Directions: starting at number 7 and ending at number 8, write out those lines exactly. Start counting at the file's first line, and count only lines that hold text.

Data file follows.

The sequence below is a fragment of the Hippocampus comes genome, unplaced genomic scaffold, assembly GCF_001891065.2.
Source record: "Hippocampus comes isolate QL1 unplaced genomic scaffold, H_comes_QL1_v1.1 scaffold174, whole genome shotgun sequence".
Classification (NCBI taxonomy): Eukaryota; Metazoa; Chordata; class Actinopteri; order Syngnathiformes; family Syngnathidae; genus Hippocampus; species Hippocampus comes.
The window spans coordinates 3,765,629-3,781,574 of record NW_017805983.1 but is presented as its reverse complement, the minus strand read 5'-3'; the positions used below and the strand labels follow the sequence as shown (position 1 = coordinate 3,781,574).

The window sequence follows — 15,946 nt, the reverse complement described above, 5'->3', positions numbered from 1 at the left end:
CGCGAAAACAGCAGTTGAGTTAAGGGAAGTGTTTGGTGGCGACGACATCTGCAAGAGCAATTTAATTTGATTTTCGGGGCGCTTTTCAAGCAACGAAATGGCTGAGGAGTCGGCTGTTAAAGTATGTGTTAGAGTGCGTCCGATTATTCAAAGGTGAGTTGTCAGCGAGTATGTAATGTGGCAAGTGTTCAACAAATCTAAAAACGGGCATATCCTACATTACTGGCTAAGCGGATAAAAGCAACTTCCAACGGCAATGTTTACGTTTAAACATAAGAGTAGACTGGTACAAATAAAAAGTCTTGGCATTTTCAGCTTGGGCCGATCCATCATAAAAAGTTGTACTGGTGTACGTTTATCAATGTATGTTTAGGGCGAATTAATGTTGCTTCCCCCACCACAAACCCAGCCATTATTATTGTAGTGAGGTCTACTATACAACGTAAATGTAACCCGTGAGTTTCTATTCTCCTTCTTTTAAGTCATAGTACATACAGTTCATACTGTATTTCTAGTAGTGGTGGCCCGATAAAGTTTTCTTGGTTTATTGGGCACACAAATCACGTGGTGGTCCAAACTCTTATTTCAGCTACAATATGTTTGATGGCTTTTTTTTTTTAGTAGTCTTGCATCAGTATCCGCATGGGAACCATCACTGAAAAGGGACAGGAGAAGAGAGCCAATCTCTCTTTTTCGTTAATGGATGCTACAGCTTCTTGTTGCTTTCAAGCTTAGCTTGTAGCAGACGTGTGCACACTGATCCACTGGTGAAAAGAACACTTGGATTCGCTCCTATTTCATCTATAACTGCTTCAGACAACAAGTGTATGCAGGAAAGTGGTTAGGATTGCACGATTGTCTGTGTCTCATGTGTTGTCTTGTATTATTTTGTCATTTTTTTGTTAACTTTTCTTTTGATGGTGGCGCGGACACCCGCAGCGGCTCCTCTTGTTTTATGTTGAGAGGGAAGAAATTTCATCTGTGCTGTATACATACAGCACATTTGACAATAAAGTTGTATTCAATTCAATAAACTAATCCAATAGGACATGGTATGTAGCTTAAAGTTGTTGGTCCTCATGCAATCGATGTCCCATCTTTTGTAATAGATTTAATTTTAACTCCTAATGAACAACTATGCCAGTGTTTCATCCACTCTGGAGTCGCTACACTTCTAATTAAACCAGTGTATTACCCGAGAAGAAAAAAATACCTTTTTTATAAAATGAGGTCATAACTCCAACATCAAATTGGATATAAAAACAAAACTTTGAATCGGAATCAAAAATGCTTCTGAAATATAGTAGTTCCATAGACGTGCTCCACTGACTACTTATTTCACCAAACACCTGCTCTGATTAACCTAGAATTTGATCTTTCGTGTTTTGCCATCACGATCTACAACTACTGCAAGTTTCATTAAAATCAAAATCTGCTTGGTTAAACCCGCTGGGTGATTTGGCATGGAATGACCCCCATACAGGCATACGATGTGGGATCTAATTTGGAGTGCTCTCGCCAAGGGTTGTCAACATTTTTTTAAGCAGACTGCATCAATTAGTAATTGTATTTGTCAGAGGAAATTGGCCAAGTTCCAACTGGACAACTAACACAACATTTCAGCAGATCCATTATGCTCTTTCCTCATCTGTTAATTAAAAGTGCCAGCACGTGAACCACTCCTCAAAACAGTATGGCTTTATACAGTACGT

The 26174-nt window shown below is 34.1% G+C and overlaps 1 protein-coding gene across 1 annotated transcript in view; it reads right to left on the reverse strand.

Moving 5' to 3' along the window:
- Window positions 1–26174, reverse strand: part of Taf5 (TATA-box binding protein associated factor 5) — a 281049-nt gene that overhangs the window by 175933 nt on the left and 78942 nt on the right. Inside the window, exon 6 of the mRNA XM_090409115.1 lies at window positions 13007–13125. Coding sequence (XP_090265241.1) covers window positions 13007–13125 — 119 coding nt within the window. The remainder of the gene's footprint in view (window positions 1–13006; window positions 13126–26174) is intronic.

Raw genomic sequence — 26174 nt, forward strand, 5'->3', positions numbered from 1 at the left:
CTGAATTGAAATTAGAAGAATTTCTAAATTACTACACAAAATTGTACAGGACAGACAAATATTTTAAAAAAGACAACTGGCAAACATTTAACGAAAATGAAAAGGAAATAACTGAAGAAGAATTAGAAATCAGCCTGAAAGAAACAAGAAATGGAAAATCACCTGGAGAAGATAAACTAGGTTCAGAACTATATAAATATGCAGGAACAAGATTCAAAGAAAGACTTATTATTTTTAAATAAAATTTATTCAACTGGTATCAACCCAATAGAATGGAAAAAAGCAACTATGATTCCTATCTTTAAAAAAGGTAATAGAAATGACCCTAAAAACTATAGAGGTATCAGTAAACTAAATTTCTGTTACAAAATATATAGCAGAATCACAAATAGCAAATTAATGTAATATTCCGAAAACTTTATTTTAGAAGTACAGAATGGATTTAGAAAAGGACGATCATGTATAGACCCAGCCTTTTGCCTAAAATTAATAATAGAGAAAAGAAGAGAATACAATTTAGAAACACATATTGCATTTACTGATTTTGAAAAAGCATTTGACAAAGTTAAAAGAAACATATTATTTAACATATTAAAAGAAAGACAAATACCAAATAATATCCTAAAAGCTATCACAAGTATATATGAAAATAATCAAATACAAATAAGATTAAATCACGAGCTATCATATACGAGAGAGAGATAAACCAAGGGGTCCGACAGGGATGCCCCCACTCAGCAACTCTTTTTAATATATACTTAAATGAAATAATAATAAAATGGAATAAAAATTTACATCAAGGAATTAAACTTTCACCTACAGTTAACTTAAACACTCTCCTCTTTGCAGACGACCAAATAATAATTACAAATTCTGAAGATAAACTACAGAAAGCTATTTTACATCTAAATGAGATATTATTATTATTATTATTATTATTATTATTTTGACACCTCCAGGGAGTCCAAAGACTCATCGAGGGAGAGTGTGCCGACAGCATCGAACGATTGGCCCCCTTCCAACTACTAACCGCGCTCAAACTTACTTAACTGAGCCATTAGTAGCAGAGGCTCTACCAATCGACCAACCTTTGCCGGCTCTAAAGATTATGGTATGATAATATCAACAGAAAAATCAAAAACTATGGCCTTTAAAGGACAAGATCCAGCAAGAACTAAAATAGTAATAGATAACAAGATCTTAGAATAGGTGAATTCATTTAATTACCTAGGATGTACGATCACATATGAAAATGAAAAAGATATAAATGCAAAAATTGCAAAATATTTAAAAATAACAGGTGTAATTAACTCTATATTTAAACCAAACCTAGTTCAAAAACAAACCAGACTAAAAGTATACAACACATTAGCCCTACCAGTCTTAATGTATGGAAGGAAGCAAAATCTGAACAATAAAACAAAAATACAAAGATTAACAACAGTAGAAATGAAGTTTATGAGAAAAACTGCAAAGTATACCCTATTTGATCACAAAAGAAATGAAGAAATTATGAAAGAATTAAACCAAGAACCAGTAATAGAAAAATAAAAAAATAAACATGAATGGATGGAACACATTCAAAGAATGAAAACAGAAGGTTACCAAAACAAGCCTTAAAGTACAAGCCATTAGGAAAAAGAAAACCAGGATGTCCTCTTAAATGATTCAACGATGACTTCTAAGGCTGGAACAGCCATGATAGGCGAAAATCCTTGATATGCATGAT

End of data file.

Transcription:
The 26174-nt window shown below is 34.1% G+C and overlaps 1 protein-coding gene across 1 annotated transcript in view; it reads right to left on the reverse strand.

Moving 5' to 3' along the window: